Complex rehab fights 9.5% cut with hard data

Sunday, February 22, 2009

WASHINGTON - The 9.5% reimbursement cut that took effect Jan. 1, 2009, will reduce Medicare payments to complex rehab providers by $7.5 million this year, according to an analysis of CMS data completed recently by Pride Mobility Products, AAHomecare and NCART.

For a Medicare program that spends almost $450 billion a year, that's budget dust. But for the complex rehab providers who have struggled through numerous cuts over the past few years, it will likely limit patient access to quality products and services, industry stakeholders say.

With this hard data in hand, the industry now hopes to persuade lawmakers that complex rehab should be exempted from the 9.5% cut. During AAHomecare's fly-in Feb. 11, congressional staffers seemed sympathetic.

"They looked at you like: 'Is that all it is?'" said Julie Piriano, Pride's director of rehab industry affairs.

"That ($7.5 million) figure puts things into perspective," added Sharon Hildebrandt, NCART's executive director. "It is a good selling point whenever you can keep your costs as low as possible."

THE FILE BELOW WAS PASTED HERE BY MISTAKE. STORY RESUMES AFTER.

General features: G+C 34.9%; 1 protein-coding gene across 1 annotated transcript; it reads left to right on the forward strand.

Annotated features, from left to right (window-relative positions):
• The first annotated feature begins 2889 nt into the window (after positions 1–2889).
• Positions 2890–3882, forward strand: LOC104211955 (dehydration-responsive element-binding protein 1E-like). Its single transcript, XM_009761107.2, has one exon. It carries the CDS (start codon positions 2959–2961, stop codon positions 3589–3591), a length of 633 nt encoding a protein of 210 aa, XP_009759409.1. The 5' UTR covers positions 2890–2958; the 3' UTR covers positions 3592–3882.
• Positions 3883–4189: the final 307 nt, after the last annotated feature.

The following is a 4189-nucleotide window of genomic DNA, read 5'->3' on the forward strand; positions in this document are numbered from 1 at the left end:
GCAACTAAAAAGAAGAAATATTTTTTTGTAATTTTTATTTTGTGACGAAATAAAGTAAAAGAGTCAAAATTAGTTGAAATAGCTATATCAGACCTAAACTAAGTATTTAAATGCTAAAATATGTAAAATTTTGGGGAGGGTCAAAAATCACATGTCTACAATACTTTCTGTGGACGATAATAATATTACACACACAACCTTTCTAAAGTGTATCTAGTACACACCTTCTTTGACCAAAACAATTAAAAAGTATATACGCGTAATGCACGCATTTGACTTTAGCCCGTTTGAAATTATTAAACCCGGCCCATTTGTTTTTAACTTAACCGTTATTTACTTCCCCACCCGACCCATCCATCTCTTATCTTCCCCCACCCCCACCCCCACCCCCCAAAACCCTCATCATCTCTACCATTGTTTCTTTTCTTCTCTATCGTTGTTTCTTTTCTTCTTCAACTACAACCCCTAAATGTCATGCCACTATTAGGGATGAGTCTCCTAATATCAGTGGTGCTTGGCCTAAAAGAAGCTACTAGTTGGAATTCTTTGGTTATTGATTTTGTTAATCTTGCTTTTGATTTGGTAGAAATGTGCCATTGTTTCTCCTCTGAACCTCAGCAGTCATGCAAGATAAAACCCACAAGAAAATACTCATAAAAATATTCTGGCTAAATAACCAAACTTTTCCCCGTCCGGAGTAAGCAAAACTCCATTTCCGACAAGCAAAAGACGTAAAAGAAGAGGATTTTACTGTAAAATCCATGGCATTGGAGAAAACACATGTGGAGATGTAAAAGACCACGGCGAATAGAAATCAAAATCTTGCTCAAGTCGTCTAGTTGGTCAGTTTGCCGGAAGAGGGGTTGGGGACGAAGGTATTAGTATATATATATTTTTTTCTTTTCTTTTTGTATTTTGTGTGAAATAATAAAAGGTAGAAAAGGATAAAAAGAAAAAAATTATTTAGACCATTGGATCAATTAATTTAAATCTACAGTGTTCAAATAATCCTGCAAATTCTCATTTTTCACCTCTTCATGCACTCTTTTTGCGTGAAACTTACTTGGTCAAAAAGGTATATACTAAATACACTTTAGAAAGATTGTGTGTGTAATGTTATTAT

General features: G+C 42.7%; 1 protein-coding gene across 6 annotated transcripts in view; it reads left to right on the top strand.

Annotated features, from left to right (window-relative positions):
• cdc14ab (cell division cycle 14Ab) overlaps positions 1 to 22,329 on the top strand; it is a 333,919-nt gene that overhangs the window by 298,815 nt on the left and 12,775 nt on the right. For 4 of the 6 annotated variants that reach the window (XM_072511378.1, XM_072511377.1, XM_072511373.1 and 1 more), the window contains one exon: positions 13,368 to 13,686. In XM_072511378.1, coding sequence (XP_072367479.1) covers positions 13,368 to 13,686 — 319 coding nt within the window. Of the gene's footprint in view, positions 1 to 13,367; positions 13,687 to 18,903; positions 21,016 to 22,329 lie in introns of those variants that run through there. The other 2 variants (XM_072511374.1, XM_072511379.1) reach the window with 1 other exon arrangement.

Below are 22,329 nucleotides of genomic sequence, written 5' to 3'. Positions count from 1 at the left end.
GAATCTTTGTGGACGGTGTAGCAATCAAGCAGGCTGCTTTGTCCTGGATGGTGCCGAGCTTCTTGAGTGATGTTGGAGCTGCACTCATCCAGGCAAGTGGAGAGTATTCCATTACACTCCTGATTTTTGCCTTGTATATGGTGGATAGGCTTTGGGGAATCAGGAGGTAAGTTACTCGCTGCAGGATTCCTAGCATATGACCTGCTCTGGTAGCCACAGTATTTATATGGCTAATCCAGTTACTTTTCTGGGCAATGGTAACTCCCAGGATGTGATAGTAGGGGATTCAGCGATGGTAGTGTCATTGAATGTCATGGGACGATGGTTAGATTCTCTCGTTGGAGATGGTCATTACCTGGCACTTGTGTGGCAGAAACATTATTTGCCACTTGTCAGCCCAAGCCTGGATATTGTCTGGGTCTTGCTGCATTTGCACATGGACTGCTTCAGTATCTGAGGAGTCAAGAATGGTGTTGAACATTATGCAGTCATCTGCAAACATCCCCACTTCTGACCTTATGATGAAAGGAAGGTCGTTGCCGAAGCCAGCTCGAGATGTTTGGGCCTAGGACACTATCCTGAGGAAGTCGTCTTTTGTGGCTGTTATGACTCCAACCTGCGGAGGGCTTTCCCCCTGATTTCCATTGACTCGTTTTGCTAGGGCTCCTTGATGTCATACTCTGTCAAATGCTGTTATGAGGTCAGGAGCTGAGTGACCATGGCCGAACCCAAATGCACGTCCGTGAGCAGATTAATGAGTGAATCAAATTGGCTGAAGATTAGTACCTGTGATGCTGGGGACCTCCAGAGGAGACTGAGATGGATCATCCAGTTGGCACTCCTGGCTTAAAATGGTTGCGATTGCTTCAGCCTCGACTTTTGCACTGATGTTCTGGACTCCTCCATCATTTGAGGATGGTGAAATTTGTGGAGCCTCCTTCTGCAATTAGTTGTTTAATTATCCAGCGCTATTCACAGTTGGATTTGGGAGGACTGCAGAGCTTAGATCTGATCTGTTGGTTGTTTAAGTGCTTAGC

The analysis revealed that CMS paid $40,680,782 for Group 3 wheelchair bases and $38,656,339 for Group 3 accessories. The 2007 data is the most current available.

Rescinding the cut, if it happens at all, will take time. That's because it must be done legislatively, and at the moment, with lawmakers focused on reviving the economy, it's not clear how or when that could happen, Hildebrandt said.

Lawmakers removed complex rehab from the competitive bidding program last summer. They did not, however, exempt it from the 9.5% cut. Congress imposed that cut on all products in Round 1 of competitive bidding in exchange for delaying the program.

Another fear: That other insurers will follow Medicare's lead and cut reimbursement for complex rehab equipment by 9.5%. Washington state did that recently.

"This 9.5% cut impacts 10,000 Medicare beneficiaries," said Paul Bergantino, an NCART board member and president of ATG Rehab in Newington, Conn. "But that's deceiving. As Medicaid adopts the cut, many more will be affected."